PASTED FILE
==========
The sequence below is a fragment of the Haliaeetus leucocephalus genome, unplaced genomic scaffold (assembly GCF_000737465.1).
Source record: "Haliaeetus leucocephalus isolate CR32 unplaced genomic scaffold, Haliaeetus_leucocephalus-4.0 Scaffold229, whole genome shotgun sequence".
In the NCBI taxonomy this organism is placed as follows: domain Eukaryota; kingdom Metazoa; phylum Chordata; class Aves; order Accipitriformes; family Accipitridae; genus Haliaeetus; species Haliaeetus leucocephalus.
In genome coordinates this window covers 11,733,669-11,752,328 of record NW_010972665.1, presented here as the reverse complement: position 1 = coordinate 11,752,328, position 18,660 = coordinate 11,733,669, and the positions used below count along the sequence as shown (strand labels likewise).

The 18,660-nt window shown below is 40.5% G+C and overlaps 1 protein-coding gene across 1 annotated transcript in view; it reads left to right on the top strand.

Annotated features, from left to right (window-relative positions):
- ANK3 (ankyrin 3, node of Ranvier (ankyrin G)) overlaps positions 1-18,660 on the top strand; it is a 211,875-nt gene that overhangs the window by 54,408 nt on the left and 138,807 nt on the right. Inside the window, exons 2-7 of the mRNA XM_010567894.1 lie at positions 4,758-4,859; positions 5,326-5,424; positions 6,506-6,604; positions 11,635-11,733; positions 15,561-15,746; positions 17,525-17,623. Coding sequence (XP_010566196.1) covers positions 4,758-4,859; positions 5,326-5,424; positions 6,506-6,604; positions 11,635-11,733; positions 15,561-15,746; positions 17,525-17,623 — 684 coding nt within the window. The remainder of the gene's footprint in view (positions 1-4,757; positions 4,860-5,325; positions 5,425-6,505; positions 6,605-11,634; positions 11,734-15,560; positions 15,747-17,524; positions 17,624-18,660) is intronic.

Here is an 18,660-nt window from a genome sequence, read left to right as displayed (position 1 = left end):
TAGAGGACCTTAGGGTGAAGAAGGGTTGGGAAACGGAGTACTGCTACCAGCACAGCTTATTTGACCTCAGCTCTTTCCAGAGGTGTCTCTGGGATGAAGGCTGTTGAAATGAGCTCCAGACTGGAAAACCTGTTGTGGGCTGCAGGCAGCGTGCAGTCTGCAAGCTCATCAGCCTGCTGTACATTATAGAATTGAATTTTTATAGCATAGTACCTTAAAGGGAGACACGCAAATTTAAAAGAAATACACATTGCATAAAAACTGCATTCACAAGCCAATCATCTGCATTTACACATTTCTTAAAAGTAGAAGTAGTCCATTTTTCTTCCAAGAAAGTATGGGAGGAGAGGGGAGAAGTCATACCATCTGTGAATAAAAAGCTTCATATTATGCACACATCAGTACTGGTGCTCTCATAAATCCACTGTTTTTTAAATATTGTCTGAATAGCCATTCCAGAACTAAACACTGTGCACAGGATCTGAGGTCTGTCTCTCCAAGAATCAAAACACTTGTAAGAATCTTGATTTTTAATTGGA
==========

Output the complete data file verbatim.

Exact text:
The sequence below is a fragment of the Haliaeetus leucocephalus genome, unplaced genomic scaffold (assembly GCF_000737465.1).
Source record: "Haliaeetus leucocephalus isolate CR32 unplaced genomic scaffold, Haliaeetus_leucocephalus-4.0 Scaffold229, whole genome shotgun sequence".
In the NCBI taxonomy this organism is placed as follows: domain Eukaryota; kingdom Metazoa; phylum Chordata; class Aves; order Accipitriformes; family Accipitridae; genus Haliaeetus; species Haliaeetus leucocephalus.
In genome coordinates this window covers 11,733,669-11,752,328 of record NW_010972665.1, presented here as the reverse complement: position 1 = coordinate 11,752,328, position 18,660 = coordinate 11,733,669, and the positions used below count along the sequence as shown (strand labels likewise).

The 18,660-nt window shown below is 40.5% G+C and overlaps 1 protein-coding gene across 1 annotated transcript in view; it reads left to right on the top strand.

Annotated features, from left to right (window-relative positions):
- ANK3 (ankyrin 3, node of Ranvier (ankyrin G)) overlaps positions 1-18,660 on the top strand; it is a 211,875-nt gene that overhangs the window by 54,408 nt on the left and 138,807 nt on the right. Inside the window, exons 2-7 of the mRNA XM_010567894.1 lie at positions 4,758-4,859; positions 5,326-5,424; positions 6,506-6,604; positions 11,635-11,733; positions 15,561-15,746; positions 17,525-17,623. Coding sequence (XP_010566196.1) covers positions 4,758-4,859; positions 5,326-5,424; positions 6,506-6,604; positions 11,635-11,733; positions 15,561-15,746; positions 17,525-17,623 — 684 coding nt within the window. The remainder of the gene's footprint in view (positions 1-4,757; positions 4,860-5,325; positions 5,425-6,505; positions 6,605-11,634; positions 11,734-15,560; positions 15,747-17,524; positions 17,624-18,660) is intronic.

Here is an 18,660-nt window from a genome sequence, read left to right as displayed (position 1 = left end):
TAGAGGACCTTAGGGTGAAGAAGGGTTGGGAAACGGAGTACTGCTACCAGCACAGCTTATTTGACCTCAGCTCTTTCCAGAGGTGTCTCTGGGATGAAGGCTGTTGAAATGAGCTCCAGACTGGAAAACCTGTTGTGGGCTGCAGGCAGCGTGCAGTCTGCAAGCTCATCAGCCTGCTGTACATTATAGAATTGAATTTTTATAGCATAGTACCTTAAAGGGAGACACGCAAATTTAAAAGAAATACACATTGCATAAAAACTGCATTCACAAGCCAATCATCTGCATTTACACATTTCTTAAAAGTAGAAGTAGTCCATTTTTCTTCCAAGAAAGTATGGGAGGAGAGGGGAGAAGTCATACCATCTGTGAATAAAAAGCTTCATATTATGCACACATCAGTACTGGTGCTCTCATAAATCCACTGTTTTTTAAATATTGTCTGAATAGCCATTCCAGAACTAAACACTGTGCACAGGATCTGAGGTCTGTCTCTCCAAGAATCAAAACACTTGTAAGAATCTTGATTTTTAATTGGA